A favorite part of my job with Reaching and Teaching is that I have the opportunity to meet faithful Christians around the world who are ministering in incredibly difficult circumstances. Whether it’s due to physical danger or a lack of resources, these brothers and sisters are joyfully keeping their hand to the gospel plow, regardless of the situation.

One example is Benjamin Munford, a brother in Liberia whose desire is to see theologically-trained leaders raised up across the country. In my most recent trip to Liberia, I was able to sit down and discuss Ben’s passion for training leaders and the need for theological education in Liberia. Take a few minutes to read the interview and pray for the country of Liberia.

Tell me a little about yourself. How long have you been a Christian, and how long have you been serving in ministry?

My parents were the late Rev. Louis Z. Munford and the late Mrs. Alice N. Munford. I was fortunate to be raised in a Christian home, which led to my early conversion. I accepted Jesus in 1978 in Sunday School, where I prayed and asked Jesus to be my Savior. I got baptized in 1984 by immersion. I entered into ministry in 1989 after my graduation from the African Bible College University in Liberia. I have been involved in training of pastors and church leaders, pastoring a local church, children’s ministry, puppet ministry, and Mission Station Director.

You are passionate about training leaders in Liberia. What caused you to see this great need?

Training Pastors and Church leaders is my passion. I have seen pastors who aren’t well-educated or well-cared for financially. Because of the lack of financial support from the church, they are not able to attend seminary.

My late father pastored a local church for over forty years. He was not paid for many years. Because of this, they sent most of their kids to other relatives in the city to go to school. Many pastors go through the same and even worse. But my dad did correspondence for his Bible School Education.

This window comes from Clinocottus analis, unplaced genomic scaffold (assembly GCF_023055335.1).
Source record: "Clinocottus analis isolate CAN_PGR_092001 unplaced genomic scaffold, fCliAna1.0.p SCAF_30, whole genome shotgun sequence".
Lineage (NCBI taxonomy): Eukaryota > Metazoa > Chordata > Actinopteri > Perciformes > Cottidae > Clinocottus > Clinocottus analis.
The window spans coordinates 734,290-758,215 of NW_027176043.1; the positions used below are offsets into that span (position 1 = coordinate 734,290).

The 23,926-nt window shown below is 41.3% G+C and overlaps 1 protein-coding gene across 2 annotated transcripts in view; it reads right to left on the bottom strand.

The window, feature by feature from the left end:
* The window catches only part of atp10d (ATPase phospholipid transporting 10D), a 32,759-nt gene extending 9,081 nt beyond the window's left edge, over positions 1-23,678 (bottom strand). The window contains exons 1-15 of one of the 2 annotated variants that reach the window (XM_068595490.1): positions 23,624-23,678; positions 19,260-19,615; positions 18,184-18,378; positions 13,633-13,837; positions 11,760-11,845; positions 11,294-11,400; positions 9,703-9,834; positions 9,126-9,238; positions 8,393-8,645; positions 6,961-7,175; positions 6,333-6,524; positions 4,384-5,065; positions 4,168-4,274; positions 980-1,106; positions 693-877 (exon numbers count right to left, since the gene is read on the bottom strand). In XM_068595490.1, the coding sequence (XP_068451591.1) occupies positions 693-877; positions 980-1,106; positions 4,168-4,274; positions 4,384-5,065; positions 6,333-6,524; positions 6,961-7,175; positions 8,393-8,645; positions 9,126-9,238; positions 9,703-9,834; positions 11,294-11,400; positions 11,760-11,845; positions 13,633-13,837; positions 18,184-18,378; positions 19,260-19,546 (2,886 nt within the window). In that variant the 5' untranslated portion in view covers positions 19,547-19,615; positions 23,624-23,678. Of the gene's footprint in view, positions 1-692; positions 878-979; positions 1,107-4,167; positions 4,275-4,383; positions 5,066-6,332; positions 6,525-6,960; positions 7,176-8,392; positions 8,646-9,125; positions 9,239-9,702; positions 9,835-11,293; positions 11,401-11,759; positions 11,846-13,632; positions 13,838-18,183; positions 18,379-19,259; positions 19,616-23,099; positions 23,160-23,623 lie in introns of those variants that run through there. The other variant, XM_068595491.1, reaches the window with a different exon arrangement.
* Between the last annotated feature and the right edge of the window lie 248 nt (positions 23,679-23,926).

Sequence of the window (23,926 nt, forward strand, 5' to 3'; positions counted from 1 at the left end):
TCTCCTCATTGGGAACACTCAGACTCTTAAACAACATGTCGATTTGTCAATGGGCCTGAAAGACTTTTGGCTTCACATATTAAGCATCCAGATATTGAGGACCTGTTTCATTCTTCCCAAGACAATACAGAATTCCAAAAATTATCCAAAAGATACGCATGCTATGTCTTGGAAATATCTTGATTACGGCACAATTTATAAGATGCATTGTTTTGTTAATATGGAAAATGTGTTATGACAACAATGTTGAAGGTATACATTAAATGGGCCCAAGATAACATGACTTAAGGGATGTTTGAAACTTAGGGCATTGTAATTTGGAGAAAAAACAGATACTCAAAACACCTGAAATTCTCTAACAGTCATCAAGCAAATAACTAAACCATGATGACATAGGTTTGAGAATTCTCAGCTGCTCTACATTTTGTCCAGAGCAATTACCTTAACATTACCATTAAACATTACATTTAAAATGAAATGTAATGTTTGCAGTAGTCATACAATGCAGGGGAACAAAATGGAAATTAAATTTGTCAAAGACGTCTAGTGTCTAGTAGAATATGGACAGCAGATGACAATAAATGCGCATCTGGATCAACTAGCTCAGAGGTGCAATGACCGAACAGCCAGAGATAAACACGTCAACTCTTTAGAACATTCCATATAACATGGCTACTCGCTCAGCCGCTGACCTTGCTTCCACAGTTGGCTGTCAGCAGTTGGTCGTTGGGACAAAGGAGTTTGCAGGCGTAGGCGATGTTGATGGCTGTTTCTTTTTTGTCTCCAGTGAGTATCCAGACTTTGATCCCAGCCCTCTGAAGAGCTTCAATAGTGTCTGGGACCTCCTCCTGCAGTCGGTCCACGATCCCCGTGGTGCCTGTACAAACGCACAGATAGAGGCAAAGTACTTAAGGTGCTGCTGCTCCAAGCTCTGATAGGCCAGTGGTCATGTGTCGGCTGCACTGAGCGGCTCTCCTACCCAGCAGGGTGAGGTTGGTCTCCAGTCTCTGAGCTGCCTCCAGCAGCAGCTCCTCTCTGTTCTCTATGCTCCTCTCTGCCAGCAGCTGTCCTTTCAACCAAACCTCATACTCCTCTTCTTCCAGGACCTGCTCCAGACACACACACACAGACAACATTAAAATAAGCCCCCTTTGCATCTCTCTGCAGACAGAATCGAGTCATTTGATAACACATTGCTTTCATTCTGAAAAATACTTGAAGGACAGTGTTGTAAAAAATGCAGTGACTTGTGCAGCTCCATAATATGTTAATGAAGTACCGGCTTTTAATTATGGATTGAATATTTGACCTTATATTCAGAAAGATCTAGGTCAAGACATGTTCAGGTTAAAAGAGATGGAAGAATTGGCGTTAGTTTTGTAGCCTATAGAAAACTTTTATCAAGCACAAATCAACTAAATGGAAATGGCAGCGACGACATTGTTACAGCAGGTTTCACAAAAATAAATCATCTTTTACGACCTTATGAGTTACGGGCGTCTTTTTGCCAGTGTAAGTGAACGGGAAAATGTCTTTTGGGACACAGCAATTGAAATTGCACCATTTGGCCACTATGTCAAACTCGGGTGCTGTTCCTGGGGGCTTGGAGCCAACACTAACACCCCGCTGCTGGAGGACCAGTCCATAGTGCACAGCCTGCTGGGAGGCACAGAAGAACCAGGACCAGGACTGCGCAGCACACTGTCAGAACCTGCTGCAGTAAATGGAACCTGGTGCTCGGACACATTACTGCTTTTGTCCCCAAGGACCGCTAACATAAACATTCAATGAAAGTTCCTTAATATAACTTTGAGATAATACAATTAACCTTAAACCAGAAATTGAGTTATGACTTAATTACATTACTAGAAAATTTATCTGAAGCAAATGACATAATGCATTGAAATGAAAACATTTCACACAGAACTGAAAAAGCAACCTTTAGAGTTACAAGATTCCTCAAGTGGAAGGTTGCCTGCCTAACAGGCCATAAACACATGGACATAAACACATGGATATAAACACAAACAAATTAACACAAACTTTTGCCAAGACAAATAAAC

Knowing what most of our pastors go through, it is my passion to see them trained, self-employed, and self-sufficient.

Tell us more about the need for theological education in Liberia.

There’s a great need for theological education in Liberia. Since we do not have many theological schools in Liberia, we have lots of pastors who do not have a theological education. They have not been to Bible School or seminary or anything.

What are some of the effects of pastors not having theological training?

There are terrible effects. This results in a lot of false teaching. Pastors will not be able to teach and preach sound doctrine. This leads to not fulfilling the Great Commission because these pastors will not be making the kind of disciples Jesus asked us to make.

I have seen pastors getting up to preach, who read the passage and go ahead and tell a spider story, which has nothing to say about the passage. Lack of theological education is one of the causes of church splits in our country. It also hinders church growth. There are more effects, but space does not permit me to list them all.

What are some of the challenges that pastors face as they desire theological training?

The few theological schools that we have here are very expensive. Most pastors aren’t paid, and they’re struggling financially, so they cannot afford to get into theological seminaries or schools because of the high cost of the fees.

This is our second training module, so how have you seen Reaching and Teaching help meet these needs?

I’m so grateful for Reaching and Teaching International Ministries because they have come to fill in the gap for these pastors who cannot afford to go to seminary or Bible College. Reaching and Teaching is coming in and providing free training, and it’s much like the training I got in seminary. The pastors who have attended these two trainings are incredibly grateful to have such an education free of charge. This is preparing pastors who are not prepared theologically, and we are so thankful to have Reaching and Teaching doing the training here.

(This article was originally published over at the Reaching and Teaching blog.)